Friday, 20 February 2015

New TorontotheBetter enterprise Rebellion Gallery holding artists' reception - Saturday Feb.28,2015

Torontothebetter requests support for new maintenance co-op for housing co-ops

TorontotheBetter ally and associate Shawn Pelletier is organizing a maintenance co-op for housing co-ops. We wish him well. See below for details and to lend your support.

Dear Maintenance Orientated Housing Co-op Member,

            My name is Shawn Pelletier, and I am the Sector Delegate for Don Area Co-operative Homes (DACHI). I am writing to you, because I have been considering creating a non-profit cooperative to replace the contractors we currently use for maintaining our properties here in Toronto for quite some time now. In theory, the creation of this co-operative should reduce our overall cost of maintaining Toronto's housing co-ops by eliminating the contractor's fees from the equation. Furthermore, if we were to emphasise the hiring of unemployed members of our housing co-ops we could reduce our co-op's need for subsidies as a result. As we are nearing the end of our operating agreements, cost reducing measures of this nature could greatly contribute to the sustainability of our housing co-ops.

            In order to better explain the vision that I have for this non-profit co-op, I will outline the basic structure that I believe to be most sensible: The co-op could be a multi-stakeholder co-op; meaning it could have various kinds of members, namely workers and housing co-ops. Therefore, the co-op would be a worker/consumer co-op. We could offer memberships to housing co-ops as a means to raise our initial start-up capital. In exchange, housing co-ops would be able to participate in the co-op's GMMs and hold the co-op directly accountable for the quality of work done, and have their say in the pricing of the work. Using this co-operative model, this co-op would effectively become a sector organization to provide contractual services to our housing co-ops.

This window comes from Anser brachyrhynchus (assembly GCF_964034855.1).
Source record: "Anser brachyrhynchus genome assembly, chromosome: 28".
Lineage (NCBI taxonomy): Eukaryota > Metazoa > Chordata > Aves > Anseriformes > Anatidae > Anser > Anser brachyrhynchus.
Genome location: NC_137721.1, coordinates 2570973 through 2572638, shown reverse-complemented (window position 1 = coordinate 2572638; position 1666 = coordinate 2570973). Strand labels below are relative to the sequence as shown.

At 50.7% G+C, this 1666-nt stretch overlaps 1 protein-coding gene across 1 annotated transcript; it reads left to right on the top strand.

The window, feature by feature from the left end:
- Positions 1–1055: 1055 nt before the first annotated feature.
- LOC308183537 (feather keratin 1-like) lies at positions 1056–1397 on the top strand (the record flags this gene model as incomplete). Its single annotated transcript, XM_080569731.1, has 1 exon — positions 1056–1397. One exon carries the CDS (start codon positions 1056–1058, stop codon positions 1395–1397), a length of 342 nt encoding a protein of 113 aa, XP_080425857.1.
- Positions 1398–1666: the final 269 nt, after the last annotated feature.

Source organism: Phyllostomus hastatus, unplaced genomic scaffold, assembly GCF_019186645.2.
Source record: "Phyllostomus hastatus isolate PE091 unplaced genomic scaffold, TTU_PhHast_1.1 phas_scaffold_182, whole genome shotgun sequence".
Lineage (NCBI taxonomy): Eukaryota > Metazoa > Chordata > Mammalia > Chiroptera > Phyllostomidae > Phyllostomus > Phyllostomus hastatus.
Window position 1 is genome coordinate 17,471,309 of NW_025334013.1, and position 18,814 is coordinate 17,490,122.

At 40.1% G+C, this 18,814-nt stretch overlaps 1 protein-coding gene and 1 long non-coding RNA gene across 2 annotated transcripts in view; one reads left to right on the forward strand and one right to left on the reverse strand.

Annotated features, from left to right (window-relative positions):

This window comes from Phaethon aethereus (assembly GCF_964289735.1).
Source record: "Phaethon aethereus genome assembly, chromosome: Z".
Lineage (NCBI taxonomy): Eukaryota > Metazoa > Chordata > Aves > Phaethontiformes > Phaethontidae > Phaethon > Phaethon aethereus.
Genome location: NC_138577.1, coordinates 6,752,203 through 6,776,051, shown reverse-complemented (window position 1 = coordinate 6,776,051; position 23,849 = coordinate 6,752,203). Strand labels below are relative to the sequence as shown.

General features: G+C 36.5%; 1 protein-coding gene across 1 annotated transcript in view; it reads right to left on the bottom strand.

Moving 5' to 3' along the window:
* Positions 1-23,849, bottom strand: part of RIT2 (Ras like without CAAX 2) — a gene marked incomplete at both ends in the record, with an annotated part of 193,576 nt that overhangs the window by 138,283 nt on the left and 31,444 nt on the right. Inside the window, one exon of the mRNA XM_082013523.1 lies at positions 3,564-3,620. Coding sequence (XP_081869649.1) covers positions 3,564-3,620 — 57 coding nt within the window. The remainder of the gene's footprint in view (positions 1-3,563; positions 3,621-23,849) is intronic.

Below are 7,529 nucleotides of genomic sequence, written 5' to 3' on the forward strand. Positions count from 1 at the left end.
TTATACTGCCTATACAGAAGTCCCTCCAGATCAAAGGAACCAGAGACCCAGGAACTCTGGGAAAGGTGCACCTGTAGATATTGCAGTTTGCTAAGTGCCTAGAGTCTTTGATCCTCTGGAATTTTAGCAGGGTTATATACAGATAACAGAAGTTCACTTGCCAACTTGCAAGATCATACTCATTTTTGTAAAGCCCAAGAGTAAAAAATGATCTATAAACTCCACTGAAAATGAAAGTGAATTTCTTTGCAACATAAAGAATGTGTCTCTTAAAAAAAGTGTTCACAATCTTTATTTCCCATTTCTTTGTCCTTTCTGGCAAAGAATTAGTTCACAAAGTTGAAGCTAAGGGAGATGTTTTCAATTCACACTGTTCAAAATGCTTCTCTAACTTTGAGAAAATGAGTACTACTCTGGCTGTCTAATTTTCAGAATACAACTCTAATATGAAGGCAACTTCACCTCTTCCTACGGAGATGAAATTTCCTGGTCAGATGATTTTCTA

Working for housing co-ops could just be the beginning of what may come for this co-op. There would be nothing binding us to solely serving housing co-operatives. We could sell our non-profit services to various kinds of organizations requiring building maintenance services, and in return we could expand beyond housing co-ops to hopefully provide regular work for our worker/members. With our non-profit approach we could uncut our competitors to maximize the amount of employment provided to low-income housing co-op members. The aim of this co-op would be to help sustain and eventually expand the co-operative housing model in Toronto.

            Personally, my vision for this not-for-profit co-operative would be realized if the potential surpluses went towards investing in new housing co-operatives. If this non-profit were to really take off it could have the capability of  being amongst such developments as the Oslo Housing and Savings Society co-operative in Oslo, Norway; having built approximately 100,000 homes that are represented by almost 400 new housing co-operatives. The Oslo Housing and Savings Society is definitely the true inspiration for me in starting this maintenance co-operative. Please see:  In my opinion, the initial framework of starting this endeavour would start with providing maintenance services to housing co-ops at cost. This would be an excellent place to begin a journey towards having a co-operative in Toronto that could have the strong potential to be in the position to develop and build new housing co-ops.